Special Report: Driving Innovation
Direct mail is marketing’s workhorse for a reason. It’s resolute and reliable, even in the face of challenge. According to the Direct Marketing Association’s (DMA) “2006 Response Rate Trends Report,” the medium produces the second highest response rates (behind catalogs) for marketers seeking to solicit direct-order sales or motivate customers to make a charitable contribution.
So how does one of the oldest marketing mediums stay effective and relevant despite intense competition? For this special report on production and paper, we asked some of the best and brightest minds in the direct mail business to share their opinions on the trends driving innovation in the field. Here’s what they told us:
The Postal Increase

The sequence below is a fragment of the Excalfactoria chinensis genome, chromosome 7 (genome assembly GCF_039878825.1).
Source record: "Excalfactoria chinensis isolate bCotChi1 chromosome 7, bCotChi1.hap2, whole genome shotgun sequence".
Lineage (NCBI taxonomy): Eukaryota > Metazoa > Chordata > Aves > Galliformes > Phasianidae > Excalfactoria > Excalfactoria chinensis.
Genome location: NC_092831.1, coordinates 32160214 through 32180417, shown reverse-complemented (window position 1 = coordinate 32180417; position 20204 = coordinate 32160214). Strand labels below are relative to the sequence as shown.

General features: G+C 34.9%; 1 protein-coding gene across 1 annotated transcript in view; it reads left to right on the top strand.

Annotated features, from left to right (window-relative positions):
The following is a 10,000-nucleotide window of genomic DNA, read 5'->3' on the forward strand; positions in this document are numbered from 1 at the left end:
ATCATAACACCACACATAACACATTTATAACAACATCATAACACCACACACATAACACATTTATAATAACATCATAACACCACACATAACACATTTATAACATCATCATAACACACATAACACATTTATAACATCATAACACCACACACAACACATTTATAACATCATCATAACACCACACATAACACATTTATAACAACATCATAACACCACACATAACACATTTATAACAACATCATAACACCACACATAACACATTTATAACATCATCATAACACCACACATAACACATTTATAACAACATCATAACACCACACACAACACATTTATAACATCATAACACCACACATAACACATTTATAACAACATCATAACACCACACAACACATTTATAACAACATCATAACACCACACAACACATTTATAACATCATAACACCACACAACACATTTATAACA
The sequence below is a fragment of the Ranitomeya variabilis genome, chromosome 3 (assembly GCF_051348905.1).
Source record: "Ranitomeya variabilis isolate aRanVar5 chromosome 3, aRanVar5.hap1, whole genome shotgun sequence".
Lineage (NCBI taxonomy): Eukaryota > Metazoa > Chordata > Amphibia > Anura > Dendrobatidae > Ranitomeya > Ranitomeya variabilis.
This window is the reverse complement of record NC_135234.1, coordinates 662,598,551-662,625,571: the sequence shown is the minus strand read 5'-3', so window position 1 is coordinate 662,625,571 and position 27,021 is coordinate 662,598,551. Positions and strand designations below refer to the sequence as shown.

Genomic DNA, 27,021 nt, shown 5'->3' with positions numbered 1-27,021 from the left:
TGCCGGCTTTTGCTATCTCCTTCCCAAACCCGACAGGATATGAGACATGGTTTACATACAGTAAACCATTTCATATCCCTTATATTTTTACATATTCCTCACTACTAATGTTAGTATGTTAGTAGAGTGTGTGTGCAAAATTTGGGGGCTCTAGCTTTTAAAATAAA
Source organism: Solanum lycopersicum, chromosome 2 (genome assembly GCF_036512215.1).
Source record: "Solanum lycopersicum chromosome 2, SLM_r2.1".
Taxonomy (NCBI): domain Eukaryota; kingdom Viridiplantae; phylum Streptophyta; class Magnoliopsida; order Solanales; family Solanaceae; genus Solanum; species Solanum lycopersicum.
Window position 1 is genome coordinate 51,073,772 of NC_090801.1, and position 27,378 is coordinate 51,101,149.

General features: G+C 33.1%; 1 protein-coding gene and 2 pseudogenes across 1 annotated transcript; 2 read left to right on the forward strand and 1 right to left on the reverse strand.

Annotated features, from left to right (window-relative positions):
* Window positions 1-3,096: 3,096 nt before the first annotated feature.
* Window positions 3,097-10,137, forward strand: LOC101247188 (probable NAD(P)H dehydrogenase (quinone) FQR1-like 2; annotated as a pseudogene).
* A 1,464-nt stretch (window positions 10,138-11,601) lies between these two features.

The No. 1 topic on most mailers’ minds is the recent postal rate increase—a bit of déjà vu from years past. Mary Ann Kleinfelter, director of marketing at L-com, a distributor of connectivity products, says most mailers don’t want to reduce mail volumes. As such, the pressure is on to counteract increased postal expenses with reductions in other areas.
Some classes of mail have been more affected than others. “Rates are shifted in favor of letter-shaped mail,” Jerry Cerasale, DMA senior vice president of government affairs, explains. “Marketers should test, test, test differing formats to see what the response is.”
Kleinfelter says pairing postcards with special landing pages may be one way to deliver customized content while keeping costs down. “It’s hard to sell on a postcard, but now that we all have very good Web sites, getting people to go to the Web on a postcard is a doable thing,” she explains.
Realizing cost savings in other areas, such as paper or production, can also help ease mailers’ pain. Meredith Corporation Vice President of Creative Services Ellen de Lathouder shares one tip: “We traditionally had a notch on order cards—a die cut that suggests customers need to tear it out. Someone suggested just inking out where a notch would be ... And guess what? That works and saves us money on die cutting.”